Washington University Law Review
This Article offers the first empirical examination of how often, and in what ways, Britain’s highest court has used previously excluded legislative history materials in its judicial decisions. It also represents the first effort to compare legislative history treatment between the Law Lords and the Supreme Court. The Article’s comparative inquiry identifies differences in the frequency with which legislative history is invoked in each Court’s decisions and offers explanations for the distinct patterns of usage that have emerged. Part I of the Article presents recent developments in Britain, including the basic rule of Pepper v. Hart and some key modifications or refinements of the rule announced in subsequent decisions. Part II begins with a quantitative comparison between the Law Lords’ invocation of Hansard since 1996 and the Supreme Court’s use of legislative history during the same time period. Part II then considers whether there are sound reasons for British courts to rely less on legislative history than do American courts. The comparison focuses on the nature of the legislative process in the two countries and on separation of powers issues, including the risks of opportunistic behavior by creators of legislative history. Part III examines certain elements of the current debate among British judges, using these elements to anticipate future uses of Hansard by the Law Lords. Part III also identifies differences between the British and American approaches that may be instructive for the Supreme Court in one respect and for the Law Lords in another.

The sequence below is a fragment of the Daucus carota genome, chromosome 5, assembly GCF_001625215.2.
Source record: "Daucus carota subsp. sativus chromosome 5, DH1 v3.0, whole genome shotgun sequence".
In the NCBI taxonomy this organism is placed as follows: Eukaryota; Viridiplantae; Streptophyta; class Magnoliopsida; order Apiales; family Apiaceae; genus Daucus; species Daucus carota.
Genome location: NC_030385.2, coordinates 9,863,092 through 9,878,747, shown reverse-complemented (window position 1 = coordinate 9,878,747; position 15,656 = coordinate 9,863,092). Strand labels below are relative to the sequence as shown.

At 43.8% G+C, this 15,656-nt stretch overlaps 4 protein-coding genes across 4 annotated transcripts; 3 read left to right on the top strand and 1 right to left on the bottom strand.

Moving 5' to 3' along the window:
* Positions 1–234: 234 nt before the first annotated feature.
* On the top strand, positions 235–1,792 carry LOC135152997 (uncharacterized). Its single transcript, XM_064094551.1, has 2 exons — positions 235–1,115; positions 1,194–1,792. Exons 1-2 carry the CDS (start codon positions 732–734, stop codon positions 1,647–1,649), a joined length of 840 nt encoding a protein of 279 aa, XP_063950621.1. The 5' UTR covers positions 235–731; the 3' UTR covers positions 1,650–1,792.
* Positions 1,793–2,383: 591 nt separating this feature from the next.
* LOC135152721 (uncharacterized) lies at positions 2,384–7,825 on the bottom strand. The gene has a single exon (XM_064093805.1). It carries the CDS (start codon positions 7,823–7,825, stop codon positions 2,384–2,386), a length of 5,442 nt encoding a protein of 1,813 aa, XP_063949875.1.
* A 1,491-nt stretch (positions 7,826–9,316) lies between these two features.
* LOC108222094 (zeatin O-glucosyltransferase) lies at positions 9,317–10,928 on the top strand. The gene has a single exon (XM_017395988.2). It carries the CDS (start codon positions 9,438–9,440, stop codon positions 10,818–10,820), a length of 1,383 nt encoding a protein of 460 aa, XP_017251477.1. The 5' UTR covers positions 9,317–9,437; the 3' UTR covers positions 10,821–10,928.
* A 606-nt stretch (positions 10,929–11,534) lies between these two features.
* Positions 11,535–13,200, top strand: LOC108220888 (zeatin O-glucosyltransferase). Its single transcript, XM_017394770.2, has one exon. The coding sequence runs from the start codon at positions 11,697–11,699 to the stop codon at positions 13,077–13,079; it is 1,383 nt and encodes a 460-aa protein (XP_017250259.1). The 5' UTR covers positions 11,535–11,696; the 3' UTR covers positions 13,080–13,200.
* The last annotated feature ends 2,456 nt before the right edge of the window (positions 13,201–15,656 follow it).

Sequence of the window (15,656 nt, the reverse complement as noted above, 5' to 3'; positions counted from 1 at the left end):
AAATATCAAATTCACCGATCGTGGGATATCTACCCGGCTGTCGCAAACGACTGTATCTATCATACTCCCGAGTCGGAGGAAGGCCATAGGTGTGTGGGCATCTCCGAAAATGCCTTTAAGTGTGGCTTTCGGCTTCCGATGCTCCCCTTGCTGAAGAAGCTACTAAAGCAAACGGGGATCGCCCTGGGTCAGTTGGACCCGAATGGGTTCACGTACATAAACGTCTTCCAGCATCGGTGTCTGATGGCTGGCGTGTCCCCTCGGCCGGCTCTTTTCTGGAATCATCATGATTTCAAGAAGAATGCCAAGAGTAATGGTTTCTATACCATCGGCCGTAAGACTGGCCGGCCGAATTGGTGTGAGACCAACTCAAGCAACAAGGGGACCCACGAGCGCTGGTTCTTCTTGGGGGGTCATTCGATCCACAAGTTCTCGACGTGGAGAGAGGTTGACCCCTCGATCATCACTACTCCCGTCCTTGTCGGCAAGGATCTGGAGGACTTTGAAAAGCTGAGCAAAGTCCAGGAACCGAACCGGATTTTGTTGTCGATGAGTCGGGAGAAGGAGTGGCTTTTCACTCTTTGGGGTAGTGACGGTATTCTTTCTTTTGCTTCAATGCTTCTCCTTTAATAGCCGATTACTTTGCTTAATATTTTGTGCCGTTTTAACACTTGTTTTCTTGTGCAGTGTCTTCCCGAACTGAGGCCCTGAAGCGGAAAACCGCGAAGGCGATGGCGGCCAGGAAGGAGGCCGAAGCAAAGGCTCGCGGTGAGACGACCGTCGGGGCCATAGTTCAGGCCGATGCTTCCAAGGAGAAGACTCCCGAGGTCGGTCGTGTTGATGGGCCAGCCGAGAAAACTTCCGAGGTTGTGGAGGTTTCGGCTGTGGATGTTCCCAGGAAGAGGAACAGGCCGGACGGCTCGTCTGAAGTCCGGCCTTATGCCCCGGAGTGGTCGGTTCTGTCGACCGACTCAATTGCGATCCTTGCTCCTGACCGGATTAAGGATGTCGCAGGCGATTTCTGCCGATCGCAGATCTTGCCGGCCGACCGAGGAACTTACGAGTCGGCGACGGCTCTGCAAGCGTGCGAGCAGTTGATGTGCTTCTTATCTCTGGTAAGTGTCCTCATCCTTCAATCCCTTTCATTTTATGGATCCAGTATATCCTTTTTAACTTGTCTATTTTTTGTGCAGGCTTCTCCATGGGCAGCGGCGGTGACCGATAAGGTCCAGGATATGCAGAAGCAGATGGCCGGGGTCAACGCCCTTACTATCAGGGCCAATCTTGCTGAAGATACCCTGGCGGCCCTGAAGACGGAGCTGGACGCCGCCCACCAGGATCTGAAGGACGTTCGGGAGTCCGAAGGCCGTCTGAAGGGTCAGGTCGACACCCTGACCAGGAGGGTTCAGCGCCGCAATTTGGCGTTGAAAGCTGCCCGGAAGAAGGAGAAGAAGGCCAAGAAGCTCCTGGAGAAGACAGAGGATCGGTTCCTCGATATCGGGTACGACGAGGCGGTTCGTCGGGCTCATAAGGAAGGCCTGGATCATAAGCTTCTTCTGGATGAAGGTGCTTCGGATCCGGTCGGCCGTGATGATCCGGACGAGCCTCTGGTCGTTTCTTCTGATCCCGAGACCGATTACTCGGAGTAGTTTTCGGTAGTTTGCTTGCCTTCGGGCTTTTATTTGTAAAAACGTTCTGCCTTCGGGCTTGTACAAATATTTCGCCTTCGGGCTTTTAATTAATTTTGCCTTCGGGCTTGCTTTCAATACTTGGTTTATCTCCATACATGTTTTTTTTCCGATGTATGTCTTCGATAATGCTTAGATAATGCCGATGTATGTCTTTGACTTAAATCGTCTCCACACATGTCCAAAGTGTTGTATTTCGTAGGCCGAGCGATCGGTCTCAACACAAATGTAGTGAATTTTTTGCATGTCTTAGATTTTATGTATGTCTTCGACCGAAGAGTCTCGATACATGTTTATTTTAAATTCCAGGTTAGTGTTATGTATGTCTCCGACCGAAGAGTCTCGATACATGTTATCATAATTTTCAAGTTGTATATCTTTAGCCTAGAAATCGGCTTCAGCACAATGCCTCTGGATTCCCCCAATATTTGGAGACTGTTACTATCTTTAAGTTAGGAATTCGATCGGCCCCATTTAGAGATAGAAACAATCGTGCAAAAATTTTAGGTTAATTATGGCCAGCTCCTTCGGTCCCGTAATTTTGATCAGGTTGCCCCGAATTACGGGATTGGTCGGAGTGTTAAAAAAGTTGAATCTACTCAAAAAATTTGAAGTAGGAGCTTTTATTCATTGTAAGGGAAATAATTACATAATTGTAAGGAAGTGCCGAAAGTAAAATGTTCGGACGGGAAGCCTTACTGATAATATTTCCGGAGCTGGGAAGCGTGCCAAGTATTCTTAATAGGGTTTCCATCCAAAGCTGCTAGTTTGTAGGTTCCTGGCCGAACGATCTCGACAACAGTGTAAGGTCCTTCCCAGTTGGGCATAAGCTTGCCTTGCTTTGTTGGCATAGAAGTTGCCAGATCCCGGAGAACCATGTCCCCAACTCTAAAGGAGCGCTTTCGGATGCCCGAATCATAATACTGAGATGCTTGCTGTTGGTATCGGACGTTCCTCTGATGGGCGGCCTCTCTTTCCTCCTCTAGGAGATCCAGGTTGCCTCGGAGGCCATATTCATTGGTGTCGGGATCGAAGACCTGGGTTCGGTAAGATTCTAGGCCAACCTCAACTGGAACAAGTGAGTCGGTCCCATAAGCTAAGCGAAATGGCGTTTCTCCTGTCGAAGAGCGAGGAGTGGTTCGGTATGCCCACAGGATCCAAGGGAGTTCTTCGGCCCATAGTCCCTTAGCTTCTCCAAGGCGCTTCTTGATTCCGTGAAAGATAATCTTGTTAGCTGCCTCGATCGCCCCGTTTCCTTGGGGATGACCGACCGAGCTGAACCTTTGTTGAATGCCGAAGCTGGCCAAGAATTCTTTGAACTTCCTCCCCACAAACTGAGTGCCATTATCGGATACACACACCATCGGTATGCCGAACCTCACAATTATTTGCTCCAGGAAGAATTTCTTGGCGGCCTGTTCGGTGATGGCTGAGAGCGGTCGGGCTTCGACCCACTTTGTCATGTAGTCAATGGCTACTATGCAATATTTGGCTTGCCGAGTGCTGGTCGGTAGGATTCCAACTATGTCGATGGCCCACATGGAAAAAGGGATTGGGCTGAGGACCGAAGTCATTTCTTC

James J. Brudney,
Below the Surface: Comparing Legislative History Usage by the House of Lords and the Supreme Court,
85 Wash. U. L. Rev. 1
Available at: http://openscholarship.wustl.edu/law_lawreview/vol85/iss1/1